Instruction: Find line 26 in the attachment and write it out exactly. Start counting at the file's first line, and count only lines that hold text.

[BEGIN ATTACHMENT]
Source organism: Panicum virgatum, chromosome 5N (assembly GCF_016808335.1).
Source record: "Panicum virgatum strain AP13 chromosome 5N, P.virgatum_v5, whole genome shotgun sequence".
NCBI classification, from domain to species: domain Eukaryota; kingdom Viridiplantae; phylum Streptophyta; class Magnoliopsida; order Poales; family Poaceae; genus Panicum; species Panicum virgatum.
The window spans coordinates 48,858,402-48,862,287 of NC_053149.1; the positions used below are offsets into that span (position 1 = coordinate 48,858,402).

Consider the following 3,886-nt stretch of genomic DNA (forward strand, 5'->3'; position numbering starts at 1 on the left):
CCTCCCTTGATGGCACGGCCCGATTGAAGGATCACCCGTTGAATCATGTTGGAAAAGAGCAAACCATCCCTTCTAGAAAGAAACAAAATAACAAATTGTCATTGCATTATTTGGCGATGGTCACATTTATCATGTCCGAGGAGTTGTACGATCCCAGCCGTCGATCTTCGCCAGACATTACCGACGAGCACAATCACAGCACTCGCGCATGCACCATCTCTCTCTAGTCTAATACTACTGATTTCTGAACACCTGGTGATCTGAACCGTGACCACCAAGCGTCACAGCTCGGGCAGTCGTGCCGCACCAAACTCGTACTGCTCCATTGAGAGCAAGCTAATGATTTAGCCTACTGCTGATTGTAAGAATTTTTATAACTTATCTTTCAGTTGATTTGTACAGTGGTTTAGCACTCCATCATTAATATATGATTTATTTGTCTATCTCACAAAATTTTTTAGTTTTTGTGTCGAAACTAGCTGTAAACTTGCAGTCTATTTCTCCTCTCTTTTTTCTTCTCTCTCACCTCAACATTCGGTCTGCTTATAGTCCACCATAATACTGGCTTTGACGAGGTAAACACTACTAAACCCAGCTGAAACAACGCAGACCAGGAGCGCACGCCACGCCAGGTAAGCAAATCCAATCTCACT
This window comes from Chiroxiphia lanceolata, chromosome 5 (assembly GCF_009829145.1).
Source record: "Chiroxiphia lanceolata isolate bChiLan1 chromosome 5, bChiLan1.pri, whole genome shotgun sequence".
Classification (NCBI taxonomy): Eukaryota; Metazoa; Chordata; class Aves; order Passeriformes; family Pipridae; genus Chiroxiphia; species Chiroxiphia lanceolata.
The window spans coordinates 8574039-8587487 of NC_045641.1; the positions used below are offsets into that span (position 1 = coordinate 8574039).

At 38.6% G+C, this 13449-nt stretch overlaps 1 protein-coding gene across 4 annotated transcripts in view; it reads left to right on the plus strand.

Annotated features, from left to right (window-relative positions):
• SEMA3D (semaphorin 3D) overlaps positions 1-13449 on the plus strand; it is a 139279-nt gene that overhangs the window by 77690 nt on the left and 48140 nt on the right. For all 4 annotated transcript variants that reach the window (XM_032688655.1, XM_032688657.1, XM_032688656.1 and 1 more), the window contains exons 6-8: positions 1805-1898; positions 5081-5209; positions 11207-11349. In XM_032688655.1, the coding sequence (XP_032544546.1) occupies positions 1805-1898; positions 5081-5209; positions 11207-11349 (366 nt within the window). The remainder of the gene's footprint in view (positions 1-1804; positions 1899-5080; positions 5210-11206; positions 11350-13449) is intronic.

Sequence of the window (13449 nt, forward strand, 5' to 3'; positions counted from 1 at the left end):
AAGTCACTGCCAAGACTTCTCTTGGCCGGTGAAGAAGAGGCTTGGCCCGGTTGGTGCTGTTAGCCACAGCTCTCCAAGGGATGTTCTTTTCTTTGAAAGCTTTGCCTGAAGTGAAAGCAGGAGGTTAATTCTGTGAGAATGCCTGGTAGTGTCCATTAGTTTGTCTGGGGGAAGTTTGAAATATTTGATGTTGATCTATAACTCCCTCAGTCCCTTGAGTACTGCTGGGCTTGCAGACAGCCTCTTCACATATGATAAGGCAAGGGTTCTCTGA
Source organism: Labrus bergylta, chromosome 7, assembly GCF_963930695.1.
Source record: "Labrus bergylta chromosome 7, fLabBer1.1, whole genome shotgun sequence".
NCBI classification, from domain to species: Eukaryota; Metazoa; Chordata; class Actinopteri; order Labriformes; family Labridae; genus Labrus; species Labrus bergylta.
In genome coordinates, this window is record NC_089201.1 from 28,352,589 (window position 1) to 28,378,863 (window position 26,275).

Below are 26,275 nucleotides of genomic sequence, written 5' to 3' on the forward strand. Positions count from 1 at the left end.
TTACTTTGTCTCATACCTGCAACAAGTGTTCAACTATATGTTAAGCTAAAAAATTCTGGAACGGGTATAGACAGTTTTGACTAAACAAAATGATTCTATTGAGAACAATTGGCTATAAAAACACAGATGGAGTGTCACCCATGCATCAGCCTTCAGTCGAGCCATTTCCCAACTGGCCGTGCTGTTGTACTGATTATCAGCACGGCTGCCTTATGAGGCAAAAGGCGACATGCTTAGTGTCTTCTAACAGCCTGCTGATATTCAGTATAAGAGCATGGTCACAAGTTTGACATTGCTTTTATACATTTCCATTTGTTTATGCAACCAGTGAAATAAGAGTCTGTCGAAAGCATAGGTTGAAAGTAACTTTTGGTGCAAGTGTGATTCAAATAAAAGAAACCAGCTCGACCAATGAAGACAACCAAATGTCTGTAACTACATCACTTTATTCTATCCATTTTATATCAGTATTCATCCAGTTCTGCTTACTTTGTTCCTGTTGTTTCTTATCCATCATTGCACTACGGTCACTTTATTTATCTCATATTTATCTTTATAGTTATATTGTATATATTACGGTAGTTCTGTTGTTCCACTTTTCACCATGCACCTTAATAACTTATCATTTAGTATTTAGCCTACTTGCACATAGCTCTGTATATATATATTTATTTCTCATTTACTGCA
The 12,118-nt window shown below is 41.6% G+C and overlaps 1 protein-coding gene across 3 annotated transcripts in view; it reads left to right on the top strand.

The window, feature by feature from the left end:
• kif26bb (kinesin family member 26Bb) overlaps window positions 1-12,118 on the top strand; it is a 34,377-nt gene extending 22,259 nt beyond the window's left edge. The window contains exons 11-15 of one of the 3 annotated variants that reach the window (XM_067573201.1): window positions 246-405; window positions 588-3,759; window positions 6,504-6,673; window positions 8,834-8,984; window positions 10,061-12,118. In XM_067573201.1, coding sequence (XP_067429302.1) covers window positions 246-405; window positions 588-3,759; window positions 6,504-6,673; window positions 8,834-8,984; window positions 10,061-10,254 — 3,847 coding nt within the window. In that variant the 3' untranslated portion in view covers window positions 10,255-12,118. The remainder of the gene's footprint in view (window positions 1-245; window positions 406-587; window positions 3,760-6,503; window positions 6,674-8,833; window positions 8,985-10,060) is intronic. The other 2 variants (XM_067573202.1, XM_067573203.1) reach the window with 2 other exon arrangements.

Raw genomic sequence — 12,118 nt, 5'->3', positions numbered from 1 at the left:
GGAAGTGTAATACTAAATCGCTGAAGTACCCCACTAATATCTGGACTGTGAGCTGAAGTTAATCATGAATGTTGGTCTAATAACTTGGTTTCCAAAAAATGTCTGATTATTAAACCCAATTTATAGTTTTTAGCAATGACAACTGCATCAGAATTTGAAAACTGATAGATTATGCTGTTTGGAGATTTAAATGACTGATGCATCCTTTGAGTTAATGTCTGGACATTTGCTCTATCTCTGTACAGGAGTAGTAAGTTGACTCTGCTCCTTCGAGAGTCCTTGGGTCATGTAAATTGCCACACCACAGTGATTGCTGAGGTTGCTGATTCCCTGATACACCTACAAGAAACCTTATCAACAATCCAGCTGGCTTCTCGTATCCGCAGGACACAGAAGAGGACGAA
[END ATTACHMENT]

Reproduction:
GGAAGTGTAATACTAAATCGCTGAAGTACCCCACTAATATCTGGACTGTGAGCTGAAGTTAATCATGAATGTTGGTCTAATAACTTGGTTTCCAAAAAATGTCTGATTATTAAACCCAATTTATAGTTTTTAGCAATGACAACTGCATCAGAATTTGAAAACTGATAGATTATGCTGTTTGGAGATTTAAATGACTGATGCATCCTTTGAGTTAATGTCTGGACATTTGCTCTATCTCTGTACAGGAGTAGTAAGTTGACTCTGCTCCTTCGAGAGTCCTTGGGTCATGTAAATTGCCACACCACAGTGATTGCTGAGGTTGCTGATTCCCTGATACACCTACAAGAAACCTTATCAACAATCCAGCTGGCTTCTCGTATCCGCAGGACACAGAAGAGGACGAA